Sunday, June 28, 2009

Siege of Alesia

In 52BC nearly all of Gaul was in revolt. Vercingentorix, leader of the Arverni was made supreme commander of the Gallic forces. After attacking Caesar’s men on the march, Vercingentorix and about 80,000 Gauls retreated to the Mandubii town of Alesia. Caesar followed and lay siege to the town with roughly 50,000 men. Caesar's forces included Germanic cavalry. Caesar saw their mounts as inferior and gave them all Roman horses.
After the siege construction began the Gauls attacked with their cavalry. The Roman and German cavalry slaughtered their attackers and pushed them right up to Gallic defences of the town. Legions were placed in front of the camps to protect the siege construction. That night, Vercingentorix sent the cavalry fled the town to gather reinforcements from the whole of Gaul. The Romans continued their construction.

Caesar described the siege works in great detail. The innermost ditch was made 20ft. wide with vertical sides. 400 paces back from there two more ditches were made. Each were 15ft. across. Water was diverted from the river to fill the inner one. Behind the ditches the legions made a rampart 12ft. tall. On top of this they constructed a parapet and battlements. Large sharpened stick projected form the side, where the parapet and rampart met. Every 80ft. along the lines a tower was built.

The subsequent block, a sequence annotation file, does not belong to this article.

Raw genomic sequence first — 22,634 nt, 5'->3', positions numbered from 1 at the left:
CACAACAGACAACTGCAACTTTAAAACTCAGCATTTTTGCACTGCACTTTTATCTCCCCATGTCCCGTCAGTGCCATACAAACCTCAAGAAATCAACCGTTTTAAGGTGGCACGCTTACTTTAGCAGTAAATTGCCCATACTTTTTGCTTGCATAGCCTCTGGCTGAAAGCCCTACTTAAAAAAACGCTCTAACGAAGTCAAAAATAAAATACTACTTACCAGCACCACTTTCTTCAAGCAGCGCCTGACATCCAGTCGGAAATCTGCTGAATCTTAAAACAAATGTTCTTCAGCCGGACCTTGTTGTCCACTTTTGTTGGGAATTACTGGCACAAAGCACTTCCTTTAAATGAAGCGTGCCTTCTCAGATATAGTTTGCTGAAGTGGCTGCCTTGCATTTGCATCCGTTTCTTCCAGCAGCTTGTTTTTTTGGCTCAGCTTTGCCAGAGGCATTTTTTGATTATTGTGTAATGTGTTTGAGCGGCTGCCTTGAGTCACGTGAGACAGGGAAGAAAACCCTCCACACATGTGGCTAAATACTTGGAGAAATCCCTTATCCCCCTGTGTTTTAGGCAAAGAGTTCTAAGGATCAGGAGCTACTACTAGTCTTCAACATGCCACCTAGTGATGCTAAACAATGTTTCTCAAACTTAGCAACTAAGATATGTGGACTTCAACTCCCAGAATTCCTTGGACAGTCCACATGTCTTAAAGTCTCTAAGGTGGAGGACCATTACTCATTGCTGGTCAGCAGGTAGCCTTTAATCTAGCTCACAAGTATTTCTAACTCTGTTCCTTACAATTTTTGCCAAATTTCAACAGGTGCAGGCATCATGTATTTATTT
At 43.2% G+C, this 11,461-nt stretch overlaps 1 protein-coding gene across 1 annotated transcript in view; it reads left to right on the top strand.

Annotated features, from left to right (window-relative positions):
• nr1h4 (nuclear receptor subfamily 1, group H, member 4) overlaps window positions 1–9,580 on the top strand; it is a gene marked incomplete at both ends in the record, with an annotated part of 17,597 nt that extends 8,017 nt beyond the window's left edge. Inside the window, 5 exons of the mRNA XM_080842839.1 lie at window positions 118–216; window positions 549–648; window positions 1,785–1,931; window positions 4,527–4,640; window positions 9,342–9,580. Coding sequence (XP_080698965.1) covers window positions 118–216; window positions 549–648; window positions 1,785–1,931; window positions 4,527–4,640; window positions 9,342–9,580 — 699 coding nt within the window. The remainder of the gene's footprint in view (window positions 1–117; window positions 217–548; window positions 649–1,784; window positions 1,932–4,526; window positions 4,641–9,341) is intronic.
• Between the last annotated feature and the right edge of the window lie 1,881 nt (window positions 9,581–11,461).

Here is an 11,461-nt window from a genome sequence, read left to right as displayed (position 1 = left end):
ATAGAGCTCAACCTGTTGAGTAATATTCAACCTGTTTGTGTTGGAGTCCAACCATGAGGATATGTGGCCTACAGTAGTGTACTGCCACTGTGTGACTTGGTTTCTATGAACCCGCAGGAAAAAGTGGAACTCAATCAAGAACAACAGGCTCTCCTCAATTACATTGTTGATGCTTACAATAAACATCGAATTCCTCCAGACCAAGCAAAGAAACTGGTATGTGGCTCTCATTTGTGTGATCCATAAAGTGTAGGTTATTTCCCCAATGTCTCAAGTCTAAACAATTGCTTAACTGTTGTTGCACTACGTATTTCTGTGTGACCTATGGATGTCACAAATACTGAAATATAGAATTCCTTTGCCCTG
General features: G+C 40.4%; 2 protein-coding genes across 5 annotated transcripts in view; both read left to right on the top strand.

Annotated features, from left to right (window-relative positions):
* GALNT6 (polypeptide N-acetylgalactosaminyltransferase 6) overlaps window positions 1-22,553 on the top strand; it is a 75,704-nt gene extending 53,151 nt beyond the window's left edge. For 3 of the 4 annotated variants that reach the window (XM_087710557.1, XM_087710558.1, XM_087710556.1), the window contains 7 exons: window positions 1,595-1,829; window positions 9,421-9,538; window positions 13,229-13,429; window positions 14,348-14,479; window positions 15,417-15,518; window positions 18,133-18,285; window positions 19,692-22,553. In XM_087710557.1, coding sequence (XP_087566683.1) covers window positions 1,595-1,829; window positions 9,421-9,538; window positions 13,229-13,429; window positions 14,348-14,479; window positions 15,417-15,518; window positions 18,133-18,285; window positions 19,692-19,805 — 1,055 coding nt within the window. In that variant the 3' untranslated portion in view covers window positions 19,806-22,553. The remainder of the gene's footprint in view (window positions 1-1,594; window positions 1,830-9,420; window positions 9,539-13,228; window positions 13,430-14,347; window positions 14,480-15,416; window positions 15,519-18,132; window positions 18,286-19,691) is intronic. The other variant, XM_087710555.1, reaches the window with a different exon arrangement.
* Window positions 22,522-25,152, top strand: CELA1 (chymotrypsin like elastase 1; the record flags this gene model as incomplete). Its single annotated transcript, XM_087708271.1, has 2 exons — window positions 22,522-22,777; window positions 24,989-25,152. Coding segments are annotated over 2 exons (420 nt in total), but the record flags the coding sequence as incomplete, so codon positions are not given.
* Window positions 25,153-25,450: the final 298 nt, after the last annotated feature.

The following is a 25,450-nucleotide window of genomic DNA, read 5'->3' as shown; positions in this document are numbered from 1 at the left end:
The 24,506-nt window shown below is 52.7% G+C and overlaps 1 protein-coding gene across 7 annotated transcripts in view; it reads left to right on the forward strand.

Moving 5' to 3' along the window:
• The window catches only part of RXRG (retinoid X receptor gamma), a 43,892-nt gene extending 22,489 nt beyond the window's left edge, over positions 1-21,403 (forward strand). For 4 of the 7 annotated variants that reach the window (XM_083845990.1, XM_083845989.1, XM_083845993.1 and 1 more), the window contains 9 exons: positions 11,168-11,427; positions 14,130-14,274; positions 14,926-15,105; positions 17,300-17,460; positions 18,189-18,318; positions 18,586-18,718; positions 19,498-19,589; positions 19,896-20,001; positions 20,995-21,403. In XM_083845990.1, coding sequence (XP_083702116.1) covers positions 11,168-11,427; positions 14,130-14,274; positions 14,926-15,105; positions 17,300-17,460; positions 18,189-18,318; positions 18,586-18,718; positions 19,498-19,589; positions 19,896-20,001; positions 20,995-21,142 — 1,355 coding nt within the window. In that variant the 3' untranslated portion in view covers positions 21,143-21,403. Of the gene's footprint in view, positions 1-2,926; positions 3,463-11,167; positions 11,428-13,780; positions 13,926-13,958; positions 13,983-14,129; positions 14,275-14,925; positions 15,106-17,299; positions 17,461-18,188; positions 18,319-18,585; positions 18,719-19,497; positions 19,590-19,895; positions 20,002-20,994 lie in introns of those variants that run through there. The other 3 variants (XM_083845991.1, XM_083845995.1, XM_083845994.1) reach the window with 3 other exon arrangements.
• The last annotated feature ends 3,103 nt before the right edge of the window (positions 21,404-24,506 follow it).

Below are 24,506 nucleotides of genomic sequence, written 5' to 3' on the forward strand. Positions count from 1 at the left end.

Caesar’s men had to scavenge for supplies at a great distance from the siege. This enticed the Gauls to make frequent raids on the depleted Roman forces. To counter this the Romans gathered tree trunks and branches, sharpened the ends, and lodged them in 5ft. deep trenches. They made 5 rows of these. In addition to this pits were dug with a single sharpened stake projecting from the center. They were then carefully camouflaged with branches and leaves. These “lilies,” as the Romans affectionately, called them were laid out in a “quincunx” pattern. (resembling the five side of a die) Finally, logs were dragged up in front of these and were covered with iron hooks. This same procedure was repeated with a second line to defend against the Gallic relief force. The completed outer ring stretched for 14 miles around the town. Both the Gauls and the Romans had collected about 30 days worth of food.

About 240,000 infantry and 8,000 cavalry gathered to come to Vercingentorix's aid. In command was Commius (of the Atrbatian tribe), Viridomorus and Eporedorix (Aeduans), and Vercassivellaunus (an Atrebatian and cousin of Vercingentorix) While this force was on it's way the Gauls inside Alesia were beginning to run low on food. To conserve the supplies Vercingentorix had the Mandubii townspeople leave. They pleaded with the Romans to be allowed out, but Caesar sent them back to put strain on the Gallic resources.

Commius and the others finally arrived and camped on a hill less than a mile form the Roman lines. The next day they filled the entire plain 3 miles across with cavalry, skirmishers and archers. The Gauls inside came out, began filling in the first Roman ditch, and prepared for the attack. Meanwhile, the Roman cavalry was lead out of their camps to meet the Gauls. The fighting began at mid-day and continued until sunset with n definite outcome. Then the Germans condensed their attack and routed the Gauls. Those inside Alesia saw all of this from their vantage point. They marched back in their gates.